The Bourne Identity meets Divergent in this action-packed debut thriller with a Katniss-esque heroine fighting to regain her memories and stay alive, set against a dystopian hospital background.
Sarah starts a crazy battle for her life within the walls of her hospital-turned-prison when a procedure to eliminate her memory goes awry and she starts to remember snatches of her past. Was she an urban terrorist or vigilante? Has the procedure been her salvation or her destruction?
The answers lie trapped within her mind. To access them, she’ll need the help of the teen computer hacker who’s trying to bring the hospital down for his own reasons, and a pill that’s blocked by an army of mercenary soldiers poised to eliminate her for good. If only she knew why . . .
(I got a copy through Edelweiss, in exchange for an honest review.)
Good idea and interesting beginning, but the second third kind of dragged in my opinion, and the ending was, well, wrapped up in a trope that made me really roll my eyes.
I liked the premise of PTSD victims being given a second chance (whether “true” victims or perpetrators) by having their memory removed—or at least, all the memories pertaining the trauma and/or crime. And in the beginning, nothing is certain as far as Sarah, the narrator, is concerned: was she so psychologically damaged and abused that she couldn’t function even with normal treatments? Or was she some hardboiled criminal, considering how despised she was by some of the hospital’s personnel? I thought the ambiguity was well-played here, because both reactions were present: nice doctors and nurses making small talk with her, while others would scowl and prevent her from having contact with other patients. Her skills, too, were ambiguous: they could be those of a burglar just as well as those of an acrobat, after all.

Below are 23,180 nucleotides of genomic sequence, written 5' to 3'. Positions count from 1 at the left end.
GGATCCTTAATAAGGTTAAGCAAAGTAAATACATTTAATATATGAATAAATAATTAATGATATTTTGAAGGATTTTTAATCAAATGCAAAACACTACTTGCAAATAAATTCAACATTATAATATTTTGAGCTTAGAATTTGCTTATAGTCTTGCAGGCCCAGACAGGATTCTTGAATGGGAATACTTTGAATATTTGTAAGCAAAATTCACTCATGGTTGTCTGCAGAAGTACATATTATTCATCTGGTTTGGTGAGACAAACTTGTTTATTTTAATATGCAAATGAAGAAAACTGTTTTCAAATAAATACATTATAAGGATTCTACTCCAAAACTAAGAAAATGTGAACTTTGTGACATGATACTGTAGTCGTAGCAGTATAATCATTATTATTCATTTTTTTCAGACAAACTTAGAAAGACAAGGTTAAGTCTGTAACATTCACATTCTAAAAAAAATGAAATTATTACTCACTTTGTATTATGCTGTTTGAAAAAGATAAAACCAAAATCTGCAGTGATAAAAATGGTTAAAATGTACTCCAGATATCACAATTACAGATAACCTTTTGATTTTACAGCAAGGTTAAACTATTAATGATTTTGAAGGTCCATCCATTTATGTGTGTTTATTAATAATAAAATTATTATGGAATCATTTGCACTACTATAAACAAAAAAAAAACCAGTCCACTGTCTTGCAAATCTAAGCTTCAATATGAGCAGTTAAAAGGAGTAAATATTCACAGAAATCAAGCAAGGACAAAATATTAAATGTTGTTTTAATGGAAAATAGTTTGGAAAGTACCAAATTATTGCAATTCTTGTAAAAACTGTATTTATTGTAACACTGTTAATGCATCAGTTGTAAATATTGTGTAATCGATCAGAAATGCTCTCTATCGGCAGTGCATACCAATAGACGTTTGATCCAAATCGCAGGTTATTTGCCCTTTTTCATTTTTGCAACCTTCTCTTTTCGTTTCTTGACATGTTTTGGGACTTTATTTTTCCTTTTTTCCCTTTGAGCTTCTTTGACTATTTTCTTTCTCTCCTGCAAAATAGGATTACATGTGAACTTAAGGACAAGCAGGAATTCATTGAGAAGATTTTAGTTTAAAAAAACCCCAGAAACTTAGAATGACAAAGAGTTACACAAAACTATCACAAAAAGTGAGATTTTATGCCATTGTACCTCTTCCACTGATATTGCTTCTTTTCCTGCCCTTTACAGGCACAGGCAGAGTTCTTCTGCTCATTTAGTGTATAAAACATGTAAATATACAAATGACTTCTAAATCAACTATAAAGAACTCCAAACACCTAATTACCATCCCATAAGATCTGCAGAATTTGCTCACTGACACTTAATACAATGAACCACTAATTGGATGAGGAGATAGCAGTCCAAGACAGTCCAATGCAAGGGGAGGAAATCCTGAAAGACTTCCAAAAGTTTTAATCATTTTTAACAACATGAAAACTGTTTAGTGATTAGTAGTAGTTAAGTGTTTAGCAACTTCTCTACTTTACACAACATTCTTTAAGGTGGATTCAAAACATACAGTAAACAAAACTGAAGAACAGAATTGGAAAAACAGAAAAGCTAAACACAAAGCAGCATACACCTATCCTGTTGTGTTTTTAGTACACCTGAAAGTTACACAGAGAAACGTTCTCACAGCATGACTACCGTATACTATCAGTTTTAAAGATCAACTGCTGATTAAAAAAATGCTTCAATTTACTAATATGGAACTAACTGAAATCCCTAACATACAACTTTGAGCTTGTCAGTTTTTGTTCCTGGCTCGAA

However, I found the pacing after that rather problematic, being a blend of action scenes interspersed with slow moments in which info was dumped and nothing really interesting happened. The mandatory YA romance subplot felt boring, too, and as is too often the case didn’t bring anything to the story. On the one hand, I get that it was part of Sarah’s development and return to her true self, something to make her feel like fighting and not give upt, but… on the other hand, does a person in such a situation really need some love interest to do that? Why did it have to be romance? One that sprang in a couple of days or so, no more. I don’t dislike romance plots; however, most of the time, they’re not really useful, and are of the marketing ploy kind, “because romance sells”, instead of being fully part of the story. Here, that was exactly my impression. Budding love? Sure. Full-blown romance with “I love you” and feelings that the person is/was The One, in less than 72 hours? Doesn’t work for me. In this type of setting, survival is key, and professing love just like that was kind of cheesy anyway.
Some of the plot points were fairly predictable, along with conveniently placed flashbacks and special snowflake syndrome (after a while). Add to this a few mind-boggling moments, such as soldiers not even taking someone’s pulse to see if that person’s indeed dead (huh?). Also, I didn’t like the ending—more specifically, the part where the Big Bad nicely explains what the plan was all about. I want explanations, of course, only I prefer them to be shown to me, not unveiled in a gloating villain speech. It’s been done too often for it to work, not to mention that the villain’s motives were… too basic.
On the bright side, somehow I still managed to like Sarah and Thomas. They had a “no bullshit” streak, in that they planned to get things done and acted on those plans, and didn’t mope around while being useless. I’m tired of heroines who don’t get anything done themselves, and Sarah was all but that. Which is why I’m leaning towards 1.5/2 stars here.
Harrison is the Monster Detective, a storybook hero. Now he’s in his mid-thirties and spends most of his time not sleeping.